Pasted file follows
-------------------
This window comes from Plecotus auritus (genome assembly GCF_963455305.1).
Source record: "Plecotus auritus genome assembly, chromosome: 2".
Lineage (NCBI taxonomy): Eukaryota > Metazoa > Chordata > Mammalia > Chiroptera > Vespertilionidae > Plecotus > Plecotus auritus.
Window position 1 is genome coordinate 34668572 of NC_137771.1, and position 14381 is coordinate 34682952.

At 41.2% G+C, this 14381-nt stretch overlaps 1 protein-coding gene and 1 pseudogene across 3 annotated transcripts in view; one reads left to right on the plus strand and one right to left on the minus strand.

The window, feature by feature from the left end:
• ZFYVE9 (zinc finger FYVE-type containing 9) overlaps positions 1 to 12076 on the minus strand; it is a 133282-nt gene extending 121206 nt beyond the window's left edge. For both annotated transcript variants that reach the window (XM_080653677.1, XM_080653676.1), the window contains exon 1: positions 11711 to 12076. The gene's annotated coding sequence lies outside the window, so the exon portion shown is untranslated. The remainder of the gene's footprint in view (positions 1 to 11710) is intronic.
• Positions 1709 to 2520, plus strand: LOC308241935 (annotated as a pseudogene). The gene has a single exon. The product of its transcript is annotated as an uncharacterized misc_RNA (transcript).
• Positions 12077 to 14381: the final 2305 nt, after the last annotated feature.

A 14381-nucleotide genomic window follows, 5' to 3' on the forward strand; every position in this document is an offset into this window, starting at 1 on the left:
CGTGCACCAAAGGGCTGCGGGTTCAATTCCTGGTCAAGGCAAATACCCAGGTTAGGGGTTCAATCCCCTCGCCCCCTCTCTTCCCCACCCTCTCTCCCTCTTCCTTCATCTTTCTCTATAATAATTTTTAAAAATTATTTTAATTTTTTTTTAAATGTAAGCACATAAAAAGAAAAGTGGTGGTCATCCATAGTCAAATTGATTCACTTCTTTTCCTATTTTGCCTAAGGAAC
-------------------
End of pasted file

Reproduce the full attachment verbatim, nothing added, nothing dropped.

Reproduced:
This window comes from Plecotus auritus (genome assembly GCF_963455305.1).
Source record: "Plecotus auritus genome assembly, chromosome: 2".
Lineage (NCBI taxonomy): Eukaryota > Metazoa > Chordata > Mammalia > Chiroptera > Vespertilionidae > Plecotus > Plecotus auritus.
Window position 1 is genome coordinate 34668572 of NC_137771.1, and position 14381 is coordinate 34682952.

At 41.2% G+C, this 14381-nt stretch overlaps 1 protein-coding gene and 1 pseudogene across 3 annotated transcripts in view; one reads left to right on the plus strand and one right to left on the minus strand.

The window, feature by feature from the left end:
• ZFYVE9 (zinc finger FYVE-type containing 9) overlaps positions 1 to 12076 on the minus strand; it is a 133282-nt gene extending 121206 nt beyond the window's left edge. For both annotated transcript variants that reach the window (XM_080653677.1, XM_080653676.1), the window contains exon 1: positions 11711 to 12076. The gene's annotated coding sequence lies outside the window, so the exon portion shown is untranslated. The remainder of the gene's footprint in view (positions 1 to 11710) is intronic.
• Positions 1709 to 2520, plus strand: LOC308241935 (annotated as a pseudogene). The gene has a single exon. The product of its transcript is annotated as an uncharacterized misc_RNA (transcript).
• Positions 12077 to 14381: the final 2305 nt, after the last annotated feature.

A 14381-nucleotide genomic window follows, 5' to 3' on the forward strand; every position in this document is an offset into this window, starting at 1 on the left:
CGTGCACCAAAGGGCTGCGGGTTCAATTCCTGGTCAAGGCAAATACCCAGGTTAGGGGTTCAATCCCCTCGCCCCCTCTCTTCCCCACCCTCTCTCCCTCTTCCTTCATCTTTCTCTATAATAATTTTTAAAAATTATTTTAATTTTTTTTTAAATGTAAGCACATAAAAAGAAAAGTGGTGGTCATCCATAGTCAAATTGATTCACTTCTTTTCCTATTTTGCCTAAGGAAC